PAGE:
If you encounter a problem completing an exercise, you can install the completed projects from the Solution folder that is provided with the companion content for this chapter and lesson.

EXERCISE 1 Set a Parameter for a Connection String

In this exercise, you parameterize a connection string by using a project parameter.

  1. If you are missing the database objects from Chapter 5, “Designing and Implementing Data Flow,” execute the needed SQL code from that chapter to have all the stage and dimension tables available in the TK463DW database.

  2. Start SQL Server Data Tools, open the TK 463 Chapter 9 project in the Starter folder, and then open the FillStageTablesParameters.dtsx package.

    Notice that this package is using two connections, AdventureWorks2012 and TK463DW.

  3. In the Connection Managers window, right-click the TK463DW connection and select Convert To Project Connection. You have changed the connection from the package level to the project level and can now see this connection in the Solution Explorer window in the Connection Managers folder. The TK463DW connection can now be used by any other package within the same SSIS project.

  4. Right-click Project.params in Solution Explorer, and then click Open or double-click Project.params to open it.

  5. Click the Add Parameter button on the toolbar.

  6. Name the parameter by setting the Name property to pTK463DWConnString and set the Data Type property to String. In the Value property field, type Data Source=localhost;Initial Catalog=TK463DW;Provider=SQLNCLI11.1;Integrated Security=SSPI;.

  7. Close the Project.params window.

  8. Inside the FillStageTablesParameters package, right-click the (project) TK463DW connection in the Connection Managers window and select Parameterize.

  9. In the Parameterize dialog box, select the Use Existing Parameter check box and select the pTK463DWConnString parameter in the drop-down list. Notice that the project parameter name starts with $Project::. Click OK to close the Parameterize dialog box.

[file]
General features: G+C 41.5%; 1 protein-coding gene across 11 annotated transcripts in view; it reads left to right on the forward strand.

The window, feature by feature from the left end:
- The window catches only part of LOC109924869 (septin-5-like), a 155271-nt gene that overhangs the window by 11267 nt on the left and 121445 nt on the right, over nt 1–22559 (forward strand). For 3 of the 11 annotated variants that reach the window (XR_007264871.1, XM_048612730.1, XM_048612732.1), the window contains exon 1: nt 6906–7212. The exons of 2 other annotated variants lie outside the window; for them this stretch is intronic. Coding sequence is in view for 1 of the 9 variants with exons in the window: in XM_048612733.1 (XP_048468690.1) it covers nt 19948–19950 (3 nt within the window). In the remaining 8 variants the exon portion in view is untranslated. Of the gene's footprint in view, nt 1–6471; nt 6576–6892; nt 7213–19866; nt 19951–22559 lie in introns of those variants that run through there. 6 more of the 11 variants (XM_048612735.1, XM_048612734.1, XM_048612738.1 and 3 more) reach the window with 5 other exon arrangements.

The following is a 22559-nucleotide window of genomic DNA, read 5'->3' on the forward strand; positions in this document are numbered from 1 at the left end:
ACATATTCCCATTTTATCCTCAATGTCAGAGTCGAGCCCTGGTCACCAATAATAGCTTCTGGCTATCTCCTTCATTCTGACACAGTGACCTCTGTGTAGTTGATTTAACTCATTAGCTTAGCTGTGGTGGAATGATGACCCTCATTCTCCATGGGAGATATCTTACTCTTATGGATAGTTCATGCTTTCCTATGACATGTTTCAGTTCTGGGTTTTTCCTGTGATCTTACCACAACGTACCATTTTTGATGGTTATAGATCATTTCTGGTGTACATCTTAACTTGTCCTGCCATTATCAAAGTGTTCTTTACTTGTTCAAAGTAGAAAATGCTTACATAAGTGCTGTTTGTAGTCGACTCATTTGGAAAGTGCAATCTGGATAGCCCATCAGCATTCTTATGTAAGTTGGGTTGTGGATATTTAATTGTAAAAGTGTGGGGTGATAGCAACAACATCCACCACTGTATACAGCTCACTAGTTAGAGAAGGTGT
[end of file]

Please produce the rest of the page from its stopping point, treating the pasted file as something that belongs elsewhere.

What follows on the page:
10. Look at the (project) TK463DW connection in the Connection Managers window and notice a small icon next to it reflecting that this connection is parameterized.

EXERCISE 2 Use a Parameter in the Data Flow Task

In this exercise, you create a package-level parameter that will be used to filter source data. You will use this parameter in the data flow task to filter only rows from the source for which the year of the modified date is equal to or greater than the parameter value.

  1. If necessary, start SQL Server Data Tools, open the TK 463 Chapter 9 project, and then open the FillStageTablesParameters.dtsx package from the previous exercise for editing.

  2. Select the Parameters tab and click the Add Parameter button on the toolbar.

  3. Name the parameter by setting the Name property to pYear and set the Data Type property to Int16. For the Value property, enter 2002.

  4. Click the Data Flow tab and open the Person OLE DB Source adapter.

  5. In the OLE DB Source Editor, change the data access mode to SQL Command and enter the following SELECT statement to retrieve the necessary rows and use a parameter placeholder inside the query.

    SELECT
      BusinessEntityID,
      PersonType,
      NameStyle,
      Title,
      FirstName,
      MiddleName,
      LastName,
      Suffix,
      EmailPromotion,
      AdditionalContactInfo,
      Demographics,
      rowguid,
        ModifiedDate
    FROM
      Person.Person
    WHERE
      YEAR(ModifiedDate) >= ?
  6. Click the Parameters button to open the Set Query Parameters dialog box.

  7. For the Variables property, select the $Package::pYear parameter as the source for the query parameter. Click OK twice to close the window and the OLE DB Source Editor.

  8. Execute the package and observe the number of rows displayed in the data flow area.

  9. Change the parameter value to 2008 and execute the package. Notice that fewer rows are read from the OLE DB Source adapter in the data flow area.

EXERCISE 3 Use Build Configurations